What is a Baker's cyst?
A Baker's cyst is a pocket of fluid that forms a lump behind the knee. It is also called a popliteal cyst.
What causes it?
A Baker's cyst is caused when excess joint fluid is pushed into one of the small sacs of tissue behind the knee. When this sac fills with fluid and bulges out, it is called a cyst. The excess fluid is usually caused by conditions such as rheumatoid arthritis or osteoarthritis that irritate the knee. It may also be caused by an injury.
What are the symptoms?
Often a Baker's cyst causes no pain. You may not notice symptoms unless the cyst becomes very large or it bursts. When symptoms occur, they may include:
- Tightness or stiffness behind the knee.
- Swelling behind the knee that may get worse when you stand.
- Slight pain behind the knee and into the upper calf. You are most likely to feel this when you bend your knee or straighten it all the way.
Sometimes the pocket of fluid behind the knee can tear open and drain into the tissues of the lower leg. This can cause swelling and redness in that part of the leg.
How is it diagnosed?
Your doctor will examine your knee and ask you questions about your past health and when the pain and swelling started. Your doctor may order tests, such as an ultrasound or an MRI, to see a picture of the inside of your knee.
How is a Baker's cyst treated?
A Baker's cyst may go away on its own.
If arthritis or another problem is causing the Baker's cyst, your doctor may treat that problem. This usually makes the pain and swelling of a Baker's cyst go away.
If a cyst does not go away, or if it is causing a lot of pain, your doctor may give you a shot of steroid medicine to reduce swelling. You may need to use a cane or crutch and wrap your knee in an elastic bandage. In rare cases, fluid is drained with a needle or the Baker's cyst is removed by surgery.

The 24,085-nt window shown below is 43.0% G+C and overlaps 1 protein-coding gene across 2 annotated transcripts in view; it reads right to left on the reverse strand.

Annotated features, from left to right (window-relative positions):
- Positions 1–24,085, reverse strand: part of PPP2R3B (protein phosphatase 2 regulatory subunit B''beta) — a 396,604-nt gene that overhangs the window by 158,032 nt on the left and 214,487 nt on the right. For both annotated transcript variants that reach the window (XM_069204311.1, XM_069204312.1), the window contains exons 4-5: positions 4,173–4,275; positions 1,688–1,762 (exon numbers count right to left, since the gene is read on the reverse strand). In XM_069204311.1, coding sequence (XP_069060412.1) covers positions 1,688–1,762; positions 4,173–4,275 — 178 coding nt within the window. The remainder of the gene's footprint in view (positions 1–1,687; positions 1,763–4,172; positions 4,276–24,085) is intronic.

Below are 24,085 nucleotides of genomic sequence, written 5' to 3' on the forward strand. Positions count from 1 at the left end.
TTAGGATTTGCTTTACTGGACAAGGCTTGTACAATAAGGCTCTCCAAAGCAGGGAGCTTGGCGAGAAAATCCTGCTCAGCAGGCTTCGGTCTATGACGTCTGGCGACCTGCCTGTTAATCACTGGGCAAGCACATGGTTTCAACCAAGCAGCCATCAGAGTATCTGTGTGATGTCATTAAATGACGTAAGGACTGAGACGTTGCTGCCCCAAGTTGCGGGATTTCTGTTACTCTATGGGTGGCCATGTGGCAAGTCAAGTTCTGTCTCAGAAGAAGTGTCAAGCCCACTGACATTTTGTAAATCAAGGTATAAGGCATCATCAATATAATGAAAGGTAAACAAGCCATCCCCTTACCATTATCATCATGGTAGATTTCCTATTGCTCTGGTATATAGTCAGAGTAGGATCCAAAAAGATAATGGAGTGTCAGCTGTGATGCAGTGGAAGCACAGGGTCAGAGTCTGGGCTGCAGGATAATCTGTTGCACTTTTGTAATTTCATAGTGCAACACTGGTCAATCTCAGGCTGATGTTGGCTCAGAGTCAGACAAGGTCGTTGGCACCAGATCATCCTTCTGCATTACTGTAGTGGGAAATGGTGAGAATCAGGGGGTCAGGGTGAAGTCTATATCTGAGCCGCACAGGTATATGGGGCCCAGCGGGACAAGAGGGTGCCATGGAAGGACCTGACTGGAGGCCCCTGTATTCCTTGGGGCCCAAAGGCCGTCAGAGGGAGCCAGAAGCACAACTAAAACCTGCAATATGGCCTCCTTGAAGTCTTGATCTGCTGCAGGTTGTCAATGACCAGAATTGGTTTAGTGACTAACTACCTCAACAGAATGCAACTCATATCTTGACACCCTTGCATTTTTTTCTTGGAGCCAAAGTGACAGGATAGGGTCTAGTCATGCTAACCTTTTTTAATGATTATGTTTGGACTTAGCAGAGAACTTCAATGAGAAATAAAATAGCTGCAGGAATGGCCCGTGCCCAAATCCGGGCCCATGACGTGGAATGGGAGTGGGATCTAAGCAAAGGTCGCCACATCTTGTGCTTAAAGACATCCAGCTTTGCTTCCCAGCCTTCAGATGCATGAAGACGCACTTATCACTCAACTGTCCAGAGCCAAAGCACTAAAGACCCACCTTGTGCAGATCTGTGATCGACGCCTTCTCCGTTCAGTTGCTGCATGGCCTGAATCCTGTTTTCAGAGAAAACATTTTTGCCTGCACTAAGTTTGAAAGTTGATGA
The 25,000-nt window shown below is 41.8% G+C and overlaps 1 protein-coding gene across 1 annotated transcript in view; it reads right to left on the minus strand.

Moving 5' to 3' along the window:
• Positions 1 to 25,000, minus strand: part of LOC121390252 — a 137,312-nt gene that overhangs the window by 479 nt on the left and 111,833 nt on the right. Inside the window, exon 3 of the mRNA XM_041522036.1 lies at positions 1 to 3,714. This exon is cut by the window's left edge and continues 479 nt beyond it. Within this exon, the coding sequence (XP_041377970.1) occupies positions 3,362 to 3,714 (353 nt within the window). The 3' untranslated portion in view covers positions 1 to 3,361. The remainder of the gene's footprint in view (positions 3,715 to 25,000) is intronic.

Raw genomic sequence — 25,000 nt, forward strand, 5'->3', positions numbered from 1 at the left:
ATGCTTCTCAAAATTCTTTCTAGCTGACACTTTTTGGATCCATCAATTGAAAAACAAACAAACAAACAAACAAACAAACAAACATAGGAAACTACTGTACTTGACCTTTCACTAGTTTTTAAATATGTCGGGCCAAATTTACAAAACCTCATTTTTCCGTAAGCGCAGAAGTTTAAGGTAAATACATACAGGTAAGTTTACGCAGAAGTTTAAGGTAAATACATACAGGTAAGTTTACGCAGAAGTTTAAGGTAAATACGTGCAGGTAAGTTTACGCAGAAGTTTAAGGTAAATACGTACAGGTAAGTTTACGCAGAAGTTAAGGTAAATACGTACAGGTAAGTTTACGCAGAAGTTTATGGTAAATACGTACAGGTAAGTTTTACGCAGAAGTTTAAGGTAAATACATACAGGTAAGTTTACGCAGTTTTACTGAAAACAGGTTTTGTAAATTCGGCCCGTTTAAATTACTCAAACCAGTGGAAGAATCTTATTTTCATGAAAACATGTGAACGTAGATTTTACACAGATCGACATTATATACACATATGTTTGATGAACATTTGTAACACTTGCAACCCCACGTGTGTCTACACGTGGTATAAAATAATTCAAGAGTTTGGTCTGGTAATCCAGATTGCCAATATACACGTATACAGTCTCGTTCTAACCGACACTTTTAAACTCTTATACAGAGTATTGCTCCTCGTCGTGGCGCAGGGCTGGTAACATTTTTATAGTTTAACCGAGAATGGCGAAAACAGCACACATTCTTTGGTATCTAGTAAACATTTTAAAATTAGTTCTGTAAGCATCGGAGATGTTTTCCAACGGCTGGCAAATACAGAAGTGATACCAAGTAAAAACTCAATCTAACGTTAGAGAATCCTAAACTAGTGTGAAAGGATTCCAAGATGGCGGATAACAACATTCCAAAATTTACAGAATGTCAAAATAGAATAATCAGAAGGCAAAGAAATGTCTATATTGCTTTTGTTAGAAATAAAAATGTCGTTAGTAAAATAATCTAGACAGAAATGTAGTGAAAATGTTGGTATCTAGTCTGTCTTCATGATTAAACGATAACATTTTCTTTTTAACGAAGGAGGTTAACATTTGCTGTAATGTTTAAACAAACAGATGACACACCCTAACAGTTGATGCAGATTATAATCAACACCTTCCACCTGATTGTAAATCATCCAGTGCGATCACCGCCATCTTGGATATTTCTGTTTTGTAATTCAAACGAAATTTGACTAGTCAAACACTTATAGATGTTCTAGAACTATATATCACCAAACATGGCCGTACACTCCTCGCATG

How can you care for yourself at home?
- Rest your knee as much as possible.
- Ask your doctor if you can take an over-the-counter pain medicine, such as acetaminophen (Tylenol), ibuprofen (Advil, Motrin), or naproxen (Aleve). Be safe with medicines. Read and follow all instructions on the label.
- Use a cane, a crutch, a walker, or another device if you need help to get around. These can help rest your knees.
- If you have an elastic bandage, make sure it is snug but not so tight that your leg is numb, tingles, or swells below the bandage. Loosen the bandage if it is too tight.
- Stay at a healthy weight. Being overweight puts extra strain on your knee.
Current as of:
November 9, 2022
Author: Healthwise Staff
William H. Blahd Jr. MD, FACEP - Emergency Medicine
E. Gregory Thompson MD - Internal Medicine
Adam Husney MD - Family Medicine
Kathleen Romito MD - Family Medicine
Kenneth J. Koval MD - Orthopedic Surgery, Orthopedic Trauma
Current as of: November 9, 2022
William H. Blahd Jr. MD, FACEP - Emergency Medicine & E. Gregory Thompson MD - Internal Medicine & Adam Husney MD - Family Medicine & Kathleen Romito MD - Family Medicine & Kenneth J. Koval MD - Orthopedic Surgery, Orthopedic Trauma